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12 Female African Entrepreneurs To Watch In 2015
The entrepreneurial spirit is one of the greatest engines of the global economy, and women across the African continent are enormous contributors. The following women are monetizing fascinating ideas and helping solve problems in the process. Whether they are just starting to make a name for themselves, or they have been in the game for a while, these are 12 female African entrepreneurs to watch in 2015.
Sources: SheLeadsAfrica.org, Forbes.com, GlobalIssues.org, Edition.CNN.com, TheEastAfrican.co.ke, ChicRebellion.tv, DW.de, SeedInIt.org, SMESouthAfrica.co.za, DeerDelights.com, AfroMusing.com, HowWeMadeItInAfrica.com, YNaija.com, Innov8tiv.com, MiteFarab.org, IOL.co.za BellaNaija.com
Akaliza Keza Gara, Rwanda
Akaliza Keza Gara recently became the first Rwandan appointed as a youth representative for Microsoft’s East African region, but that’s just the beginning for this technology whiz. She founded Shaking Sun, a local multimedia company that allows businesses and individuals to use and shape innovative technology for their own purposes. Gara is considered one of the leading women in the ICT field. In 2015 she’ll continue to advise Microsoft’s 4Afrika initiative on trending technology in her region, train young Rwandans in the ICT field, and work on “African Tales,” the first Rwandan cartoon series tailored to an African audience.
Simone Bartlett, Nigeria
Originally from Barbados, Simone Bartlett set up shop in Lagos, Nigeria, to create what has become known as the country’s fastest-growing fashion line, Eve & Tribe. She has admitted her goal is becoming the Zara of Africa. She specializes in affordable women’s clothing, accessories, and lifestyle products that fuse western designs with traditional African prints and colors for an international clientele.
Claire Reid, South Africa
The founding director of Reel Gardening, Claire Reid got her start after becoming frustrated at age 16 with the high cost and knowledge needed to start a garden from scratch. Her company provides low-cost pre-fertilized seed strips that set up seeds at the correct depth and distance apart to allow novice gardeners to get a start. Reid has focused on making her company affordable, user-friendly, and environmentally conscious, and has big plans to expand across the globe. She plans to begin exporting her product across Eastern and Southern Africa, as well as Australia and the U.K., while expanding employment — particularly through hiring previously unemployed mothers.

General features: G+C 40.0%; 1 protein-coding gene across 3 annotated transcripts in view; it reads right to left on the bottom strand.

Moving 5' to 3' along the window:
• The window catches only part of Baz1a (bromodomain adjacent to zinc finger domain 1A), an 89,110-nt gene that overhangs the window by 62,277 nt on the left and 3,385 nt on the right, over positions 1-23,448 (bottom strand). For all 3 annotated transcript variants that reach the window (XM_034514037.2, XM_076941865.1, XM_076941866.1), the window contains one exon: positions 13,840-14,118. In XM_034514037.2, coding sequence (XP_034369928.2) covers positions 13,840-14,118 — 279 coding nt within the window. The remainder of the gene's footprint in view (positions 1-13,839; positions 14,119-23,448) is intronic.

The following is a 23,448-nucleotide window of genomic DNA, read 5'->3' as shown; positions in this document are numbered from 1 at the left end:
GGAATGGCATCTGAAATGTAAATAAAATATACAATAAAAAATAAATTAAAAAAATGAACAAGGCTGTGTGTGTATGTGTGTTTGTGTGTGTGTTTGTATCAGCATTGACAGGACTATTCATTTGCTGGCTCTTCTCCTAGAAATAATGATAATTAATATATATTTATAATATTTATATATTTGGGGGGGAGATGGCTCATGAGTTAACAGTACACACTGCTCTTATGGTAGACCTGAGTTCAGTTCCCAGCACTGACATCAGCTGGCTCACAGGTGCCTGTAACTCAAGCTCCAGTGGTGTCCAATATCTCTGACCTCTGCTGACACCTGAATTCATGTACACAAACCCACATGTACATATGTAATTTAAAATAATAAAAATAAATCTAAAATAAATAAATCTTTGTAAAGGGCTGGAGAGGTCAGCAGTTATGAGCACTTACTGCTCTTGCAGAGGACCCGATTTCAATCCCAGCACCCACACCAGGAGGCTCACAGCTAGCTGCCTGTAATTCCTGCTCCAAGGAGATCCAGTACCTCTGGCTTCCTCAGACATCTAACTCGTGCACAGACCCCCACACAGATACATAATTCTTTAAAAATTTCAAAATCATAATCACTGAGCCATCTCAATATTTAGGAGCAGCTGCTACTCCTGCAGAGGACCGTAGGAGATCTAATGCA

Juliana Rotich, Kenya
Though Juliana Rotich is not new to the entrepreneurial game, her star continues to rise. She’s executive director for Ushahidi, a free and open-source software for information collection. Rotich also lends her IT talents to tackling environmental issues, and is a self-described renewable energy cheerleader. In 2015, she will continue to work to make crowdsourcing tools available and useful across the African continent while also expanding her company’s global footprint.
Deena Fadel, Egypt
Deena Fadel began Joud Home Accessories as an outlet for her creativity, but the labor of love has found both a local and global market. Beginning by making functional household objects into works of art, Fadel tapped into design inspiration from around Egypt and the Middle East and recently opened a storefront in a busy area of Cairo, Egypt.
Flora Mutahi, Kenya
Flora Mutahi is the founder and CEO of Melvin Marsh, a food processing company that focuses on unique flavored and herbal tea blends that are marketed to a local market in Kenya. In 2014, she opened her first tea café, Melvin’s Moments, in Nairobi, Kenya, and will continue to expand her business to cater to the niche tea market. Mutahi told HowWeMadeItInAfrica.com, “Younger people are requesting even more flavors so it has become very competitive. This is the 21st century; people don’t want mainstream, they want variety.”